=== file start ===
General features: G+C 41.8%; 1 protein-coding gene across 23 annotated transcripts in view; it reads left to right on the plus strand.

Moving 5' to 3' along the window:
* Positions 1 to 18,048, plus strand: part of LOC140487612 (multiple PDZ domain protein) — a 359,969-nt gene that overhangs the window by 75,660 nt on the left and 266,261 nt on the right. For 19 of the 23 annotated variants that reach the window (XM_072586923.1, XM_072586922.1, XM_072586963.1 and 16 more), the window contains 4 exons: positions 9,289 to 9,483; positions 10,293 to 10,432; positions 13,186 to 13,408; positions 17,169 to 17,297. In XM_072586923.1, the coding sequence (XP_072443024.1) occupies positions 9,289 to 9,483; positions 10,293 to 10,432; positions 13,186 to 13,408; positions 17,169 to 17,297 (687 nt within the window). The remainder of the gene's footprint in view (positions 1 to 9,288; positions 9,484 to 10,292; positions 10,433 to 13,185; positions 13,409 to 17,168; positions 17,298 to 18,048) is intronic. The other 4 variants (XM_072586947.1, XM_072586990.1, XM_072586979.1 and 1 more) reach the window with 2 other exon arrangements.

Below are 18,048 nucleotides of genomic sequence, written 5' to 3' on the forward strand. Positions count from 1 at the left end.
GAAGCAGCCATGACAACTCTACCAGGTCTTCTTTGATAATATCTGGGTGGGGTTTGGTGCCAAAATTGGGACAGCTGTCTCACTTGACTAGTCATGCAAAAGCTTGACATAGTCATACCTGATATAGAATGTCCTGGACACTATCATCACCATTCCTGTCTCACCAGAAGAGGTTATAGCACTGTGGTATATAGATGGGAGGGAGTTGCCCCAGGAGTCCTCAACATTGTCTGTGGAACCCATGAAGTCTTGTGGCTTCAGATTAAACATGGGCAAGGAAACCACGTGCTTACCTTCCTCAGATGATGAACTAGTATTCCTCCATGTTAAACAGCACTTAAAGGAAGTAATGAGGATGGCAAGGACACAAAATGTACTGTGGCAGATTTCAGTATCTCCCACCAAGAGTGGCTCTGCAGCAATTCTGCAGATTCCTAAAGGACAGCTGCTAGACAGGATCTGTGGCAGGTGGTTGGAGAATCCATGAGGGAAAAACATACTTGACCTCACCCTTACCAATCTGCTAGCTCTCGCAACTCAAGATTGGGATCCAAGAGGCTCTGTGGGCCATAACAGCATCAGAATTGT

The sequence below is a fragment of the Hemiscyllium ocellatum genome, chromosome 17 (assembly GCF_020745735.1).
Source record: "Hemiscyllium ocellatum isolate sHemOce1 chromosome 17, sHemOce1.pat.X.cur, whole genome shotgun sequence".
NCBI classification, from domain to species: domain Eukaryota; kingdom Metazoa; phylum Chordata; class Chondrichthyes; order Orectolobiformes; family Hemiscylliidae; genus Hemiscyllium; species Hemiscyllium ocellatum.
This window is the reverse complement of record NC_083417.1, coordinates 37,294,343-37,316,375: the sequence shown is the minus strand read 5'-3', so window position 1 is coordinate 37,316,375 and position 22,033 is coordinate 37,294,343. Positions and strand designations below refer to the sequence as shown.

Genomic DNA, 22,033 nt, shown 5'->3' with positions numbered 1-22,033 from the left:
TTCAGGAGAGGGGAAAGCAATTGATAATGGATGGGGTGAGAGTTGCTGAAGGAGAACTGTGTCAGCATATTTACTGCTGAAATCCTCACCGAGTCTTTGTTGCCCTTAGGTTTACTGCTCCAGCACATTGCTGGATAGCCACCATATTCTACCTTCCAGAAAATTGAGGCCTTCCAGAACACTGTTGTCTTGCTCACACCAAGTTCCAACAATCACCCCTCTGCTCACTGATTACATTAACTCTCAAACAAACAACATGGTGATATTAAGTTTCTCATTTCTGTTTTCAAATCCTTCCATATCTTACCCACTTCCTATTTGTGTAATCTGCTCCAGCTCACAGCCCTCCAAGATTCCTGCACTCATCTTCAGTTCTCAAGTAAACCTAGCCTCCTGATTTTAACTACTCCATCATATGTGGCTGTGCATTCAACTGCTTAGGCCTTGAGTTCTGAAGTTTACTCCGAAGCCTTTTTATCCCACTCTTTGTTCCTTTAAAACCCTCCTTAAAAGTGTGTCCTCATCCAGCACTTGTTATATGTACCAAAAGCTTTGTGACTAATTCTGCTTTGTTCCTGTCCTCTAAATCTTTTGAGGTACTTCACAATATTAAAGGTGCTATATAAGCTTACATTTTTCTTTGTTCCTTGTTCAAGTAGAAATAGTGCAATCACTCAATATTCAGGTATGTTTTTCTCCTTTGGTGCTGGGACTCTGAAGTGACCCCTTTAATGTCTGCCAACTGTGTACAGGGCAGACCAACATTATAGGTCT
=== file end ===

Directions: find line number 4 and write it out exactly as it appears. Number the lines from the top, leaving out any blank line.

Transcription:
Below are 18,048 nucleotides of genomic sequence, written 5' to 3' on the forward strand. Positions count from 1 at the left end.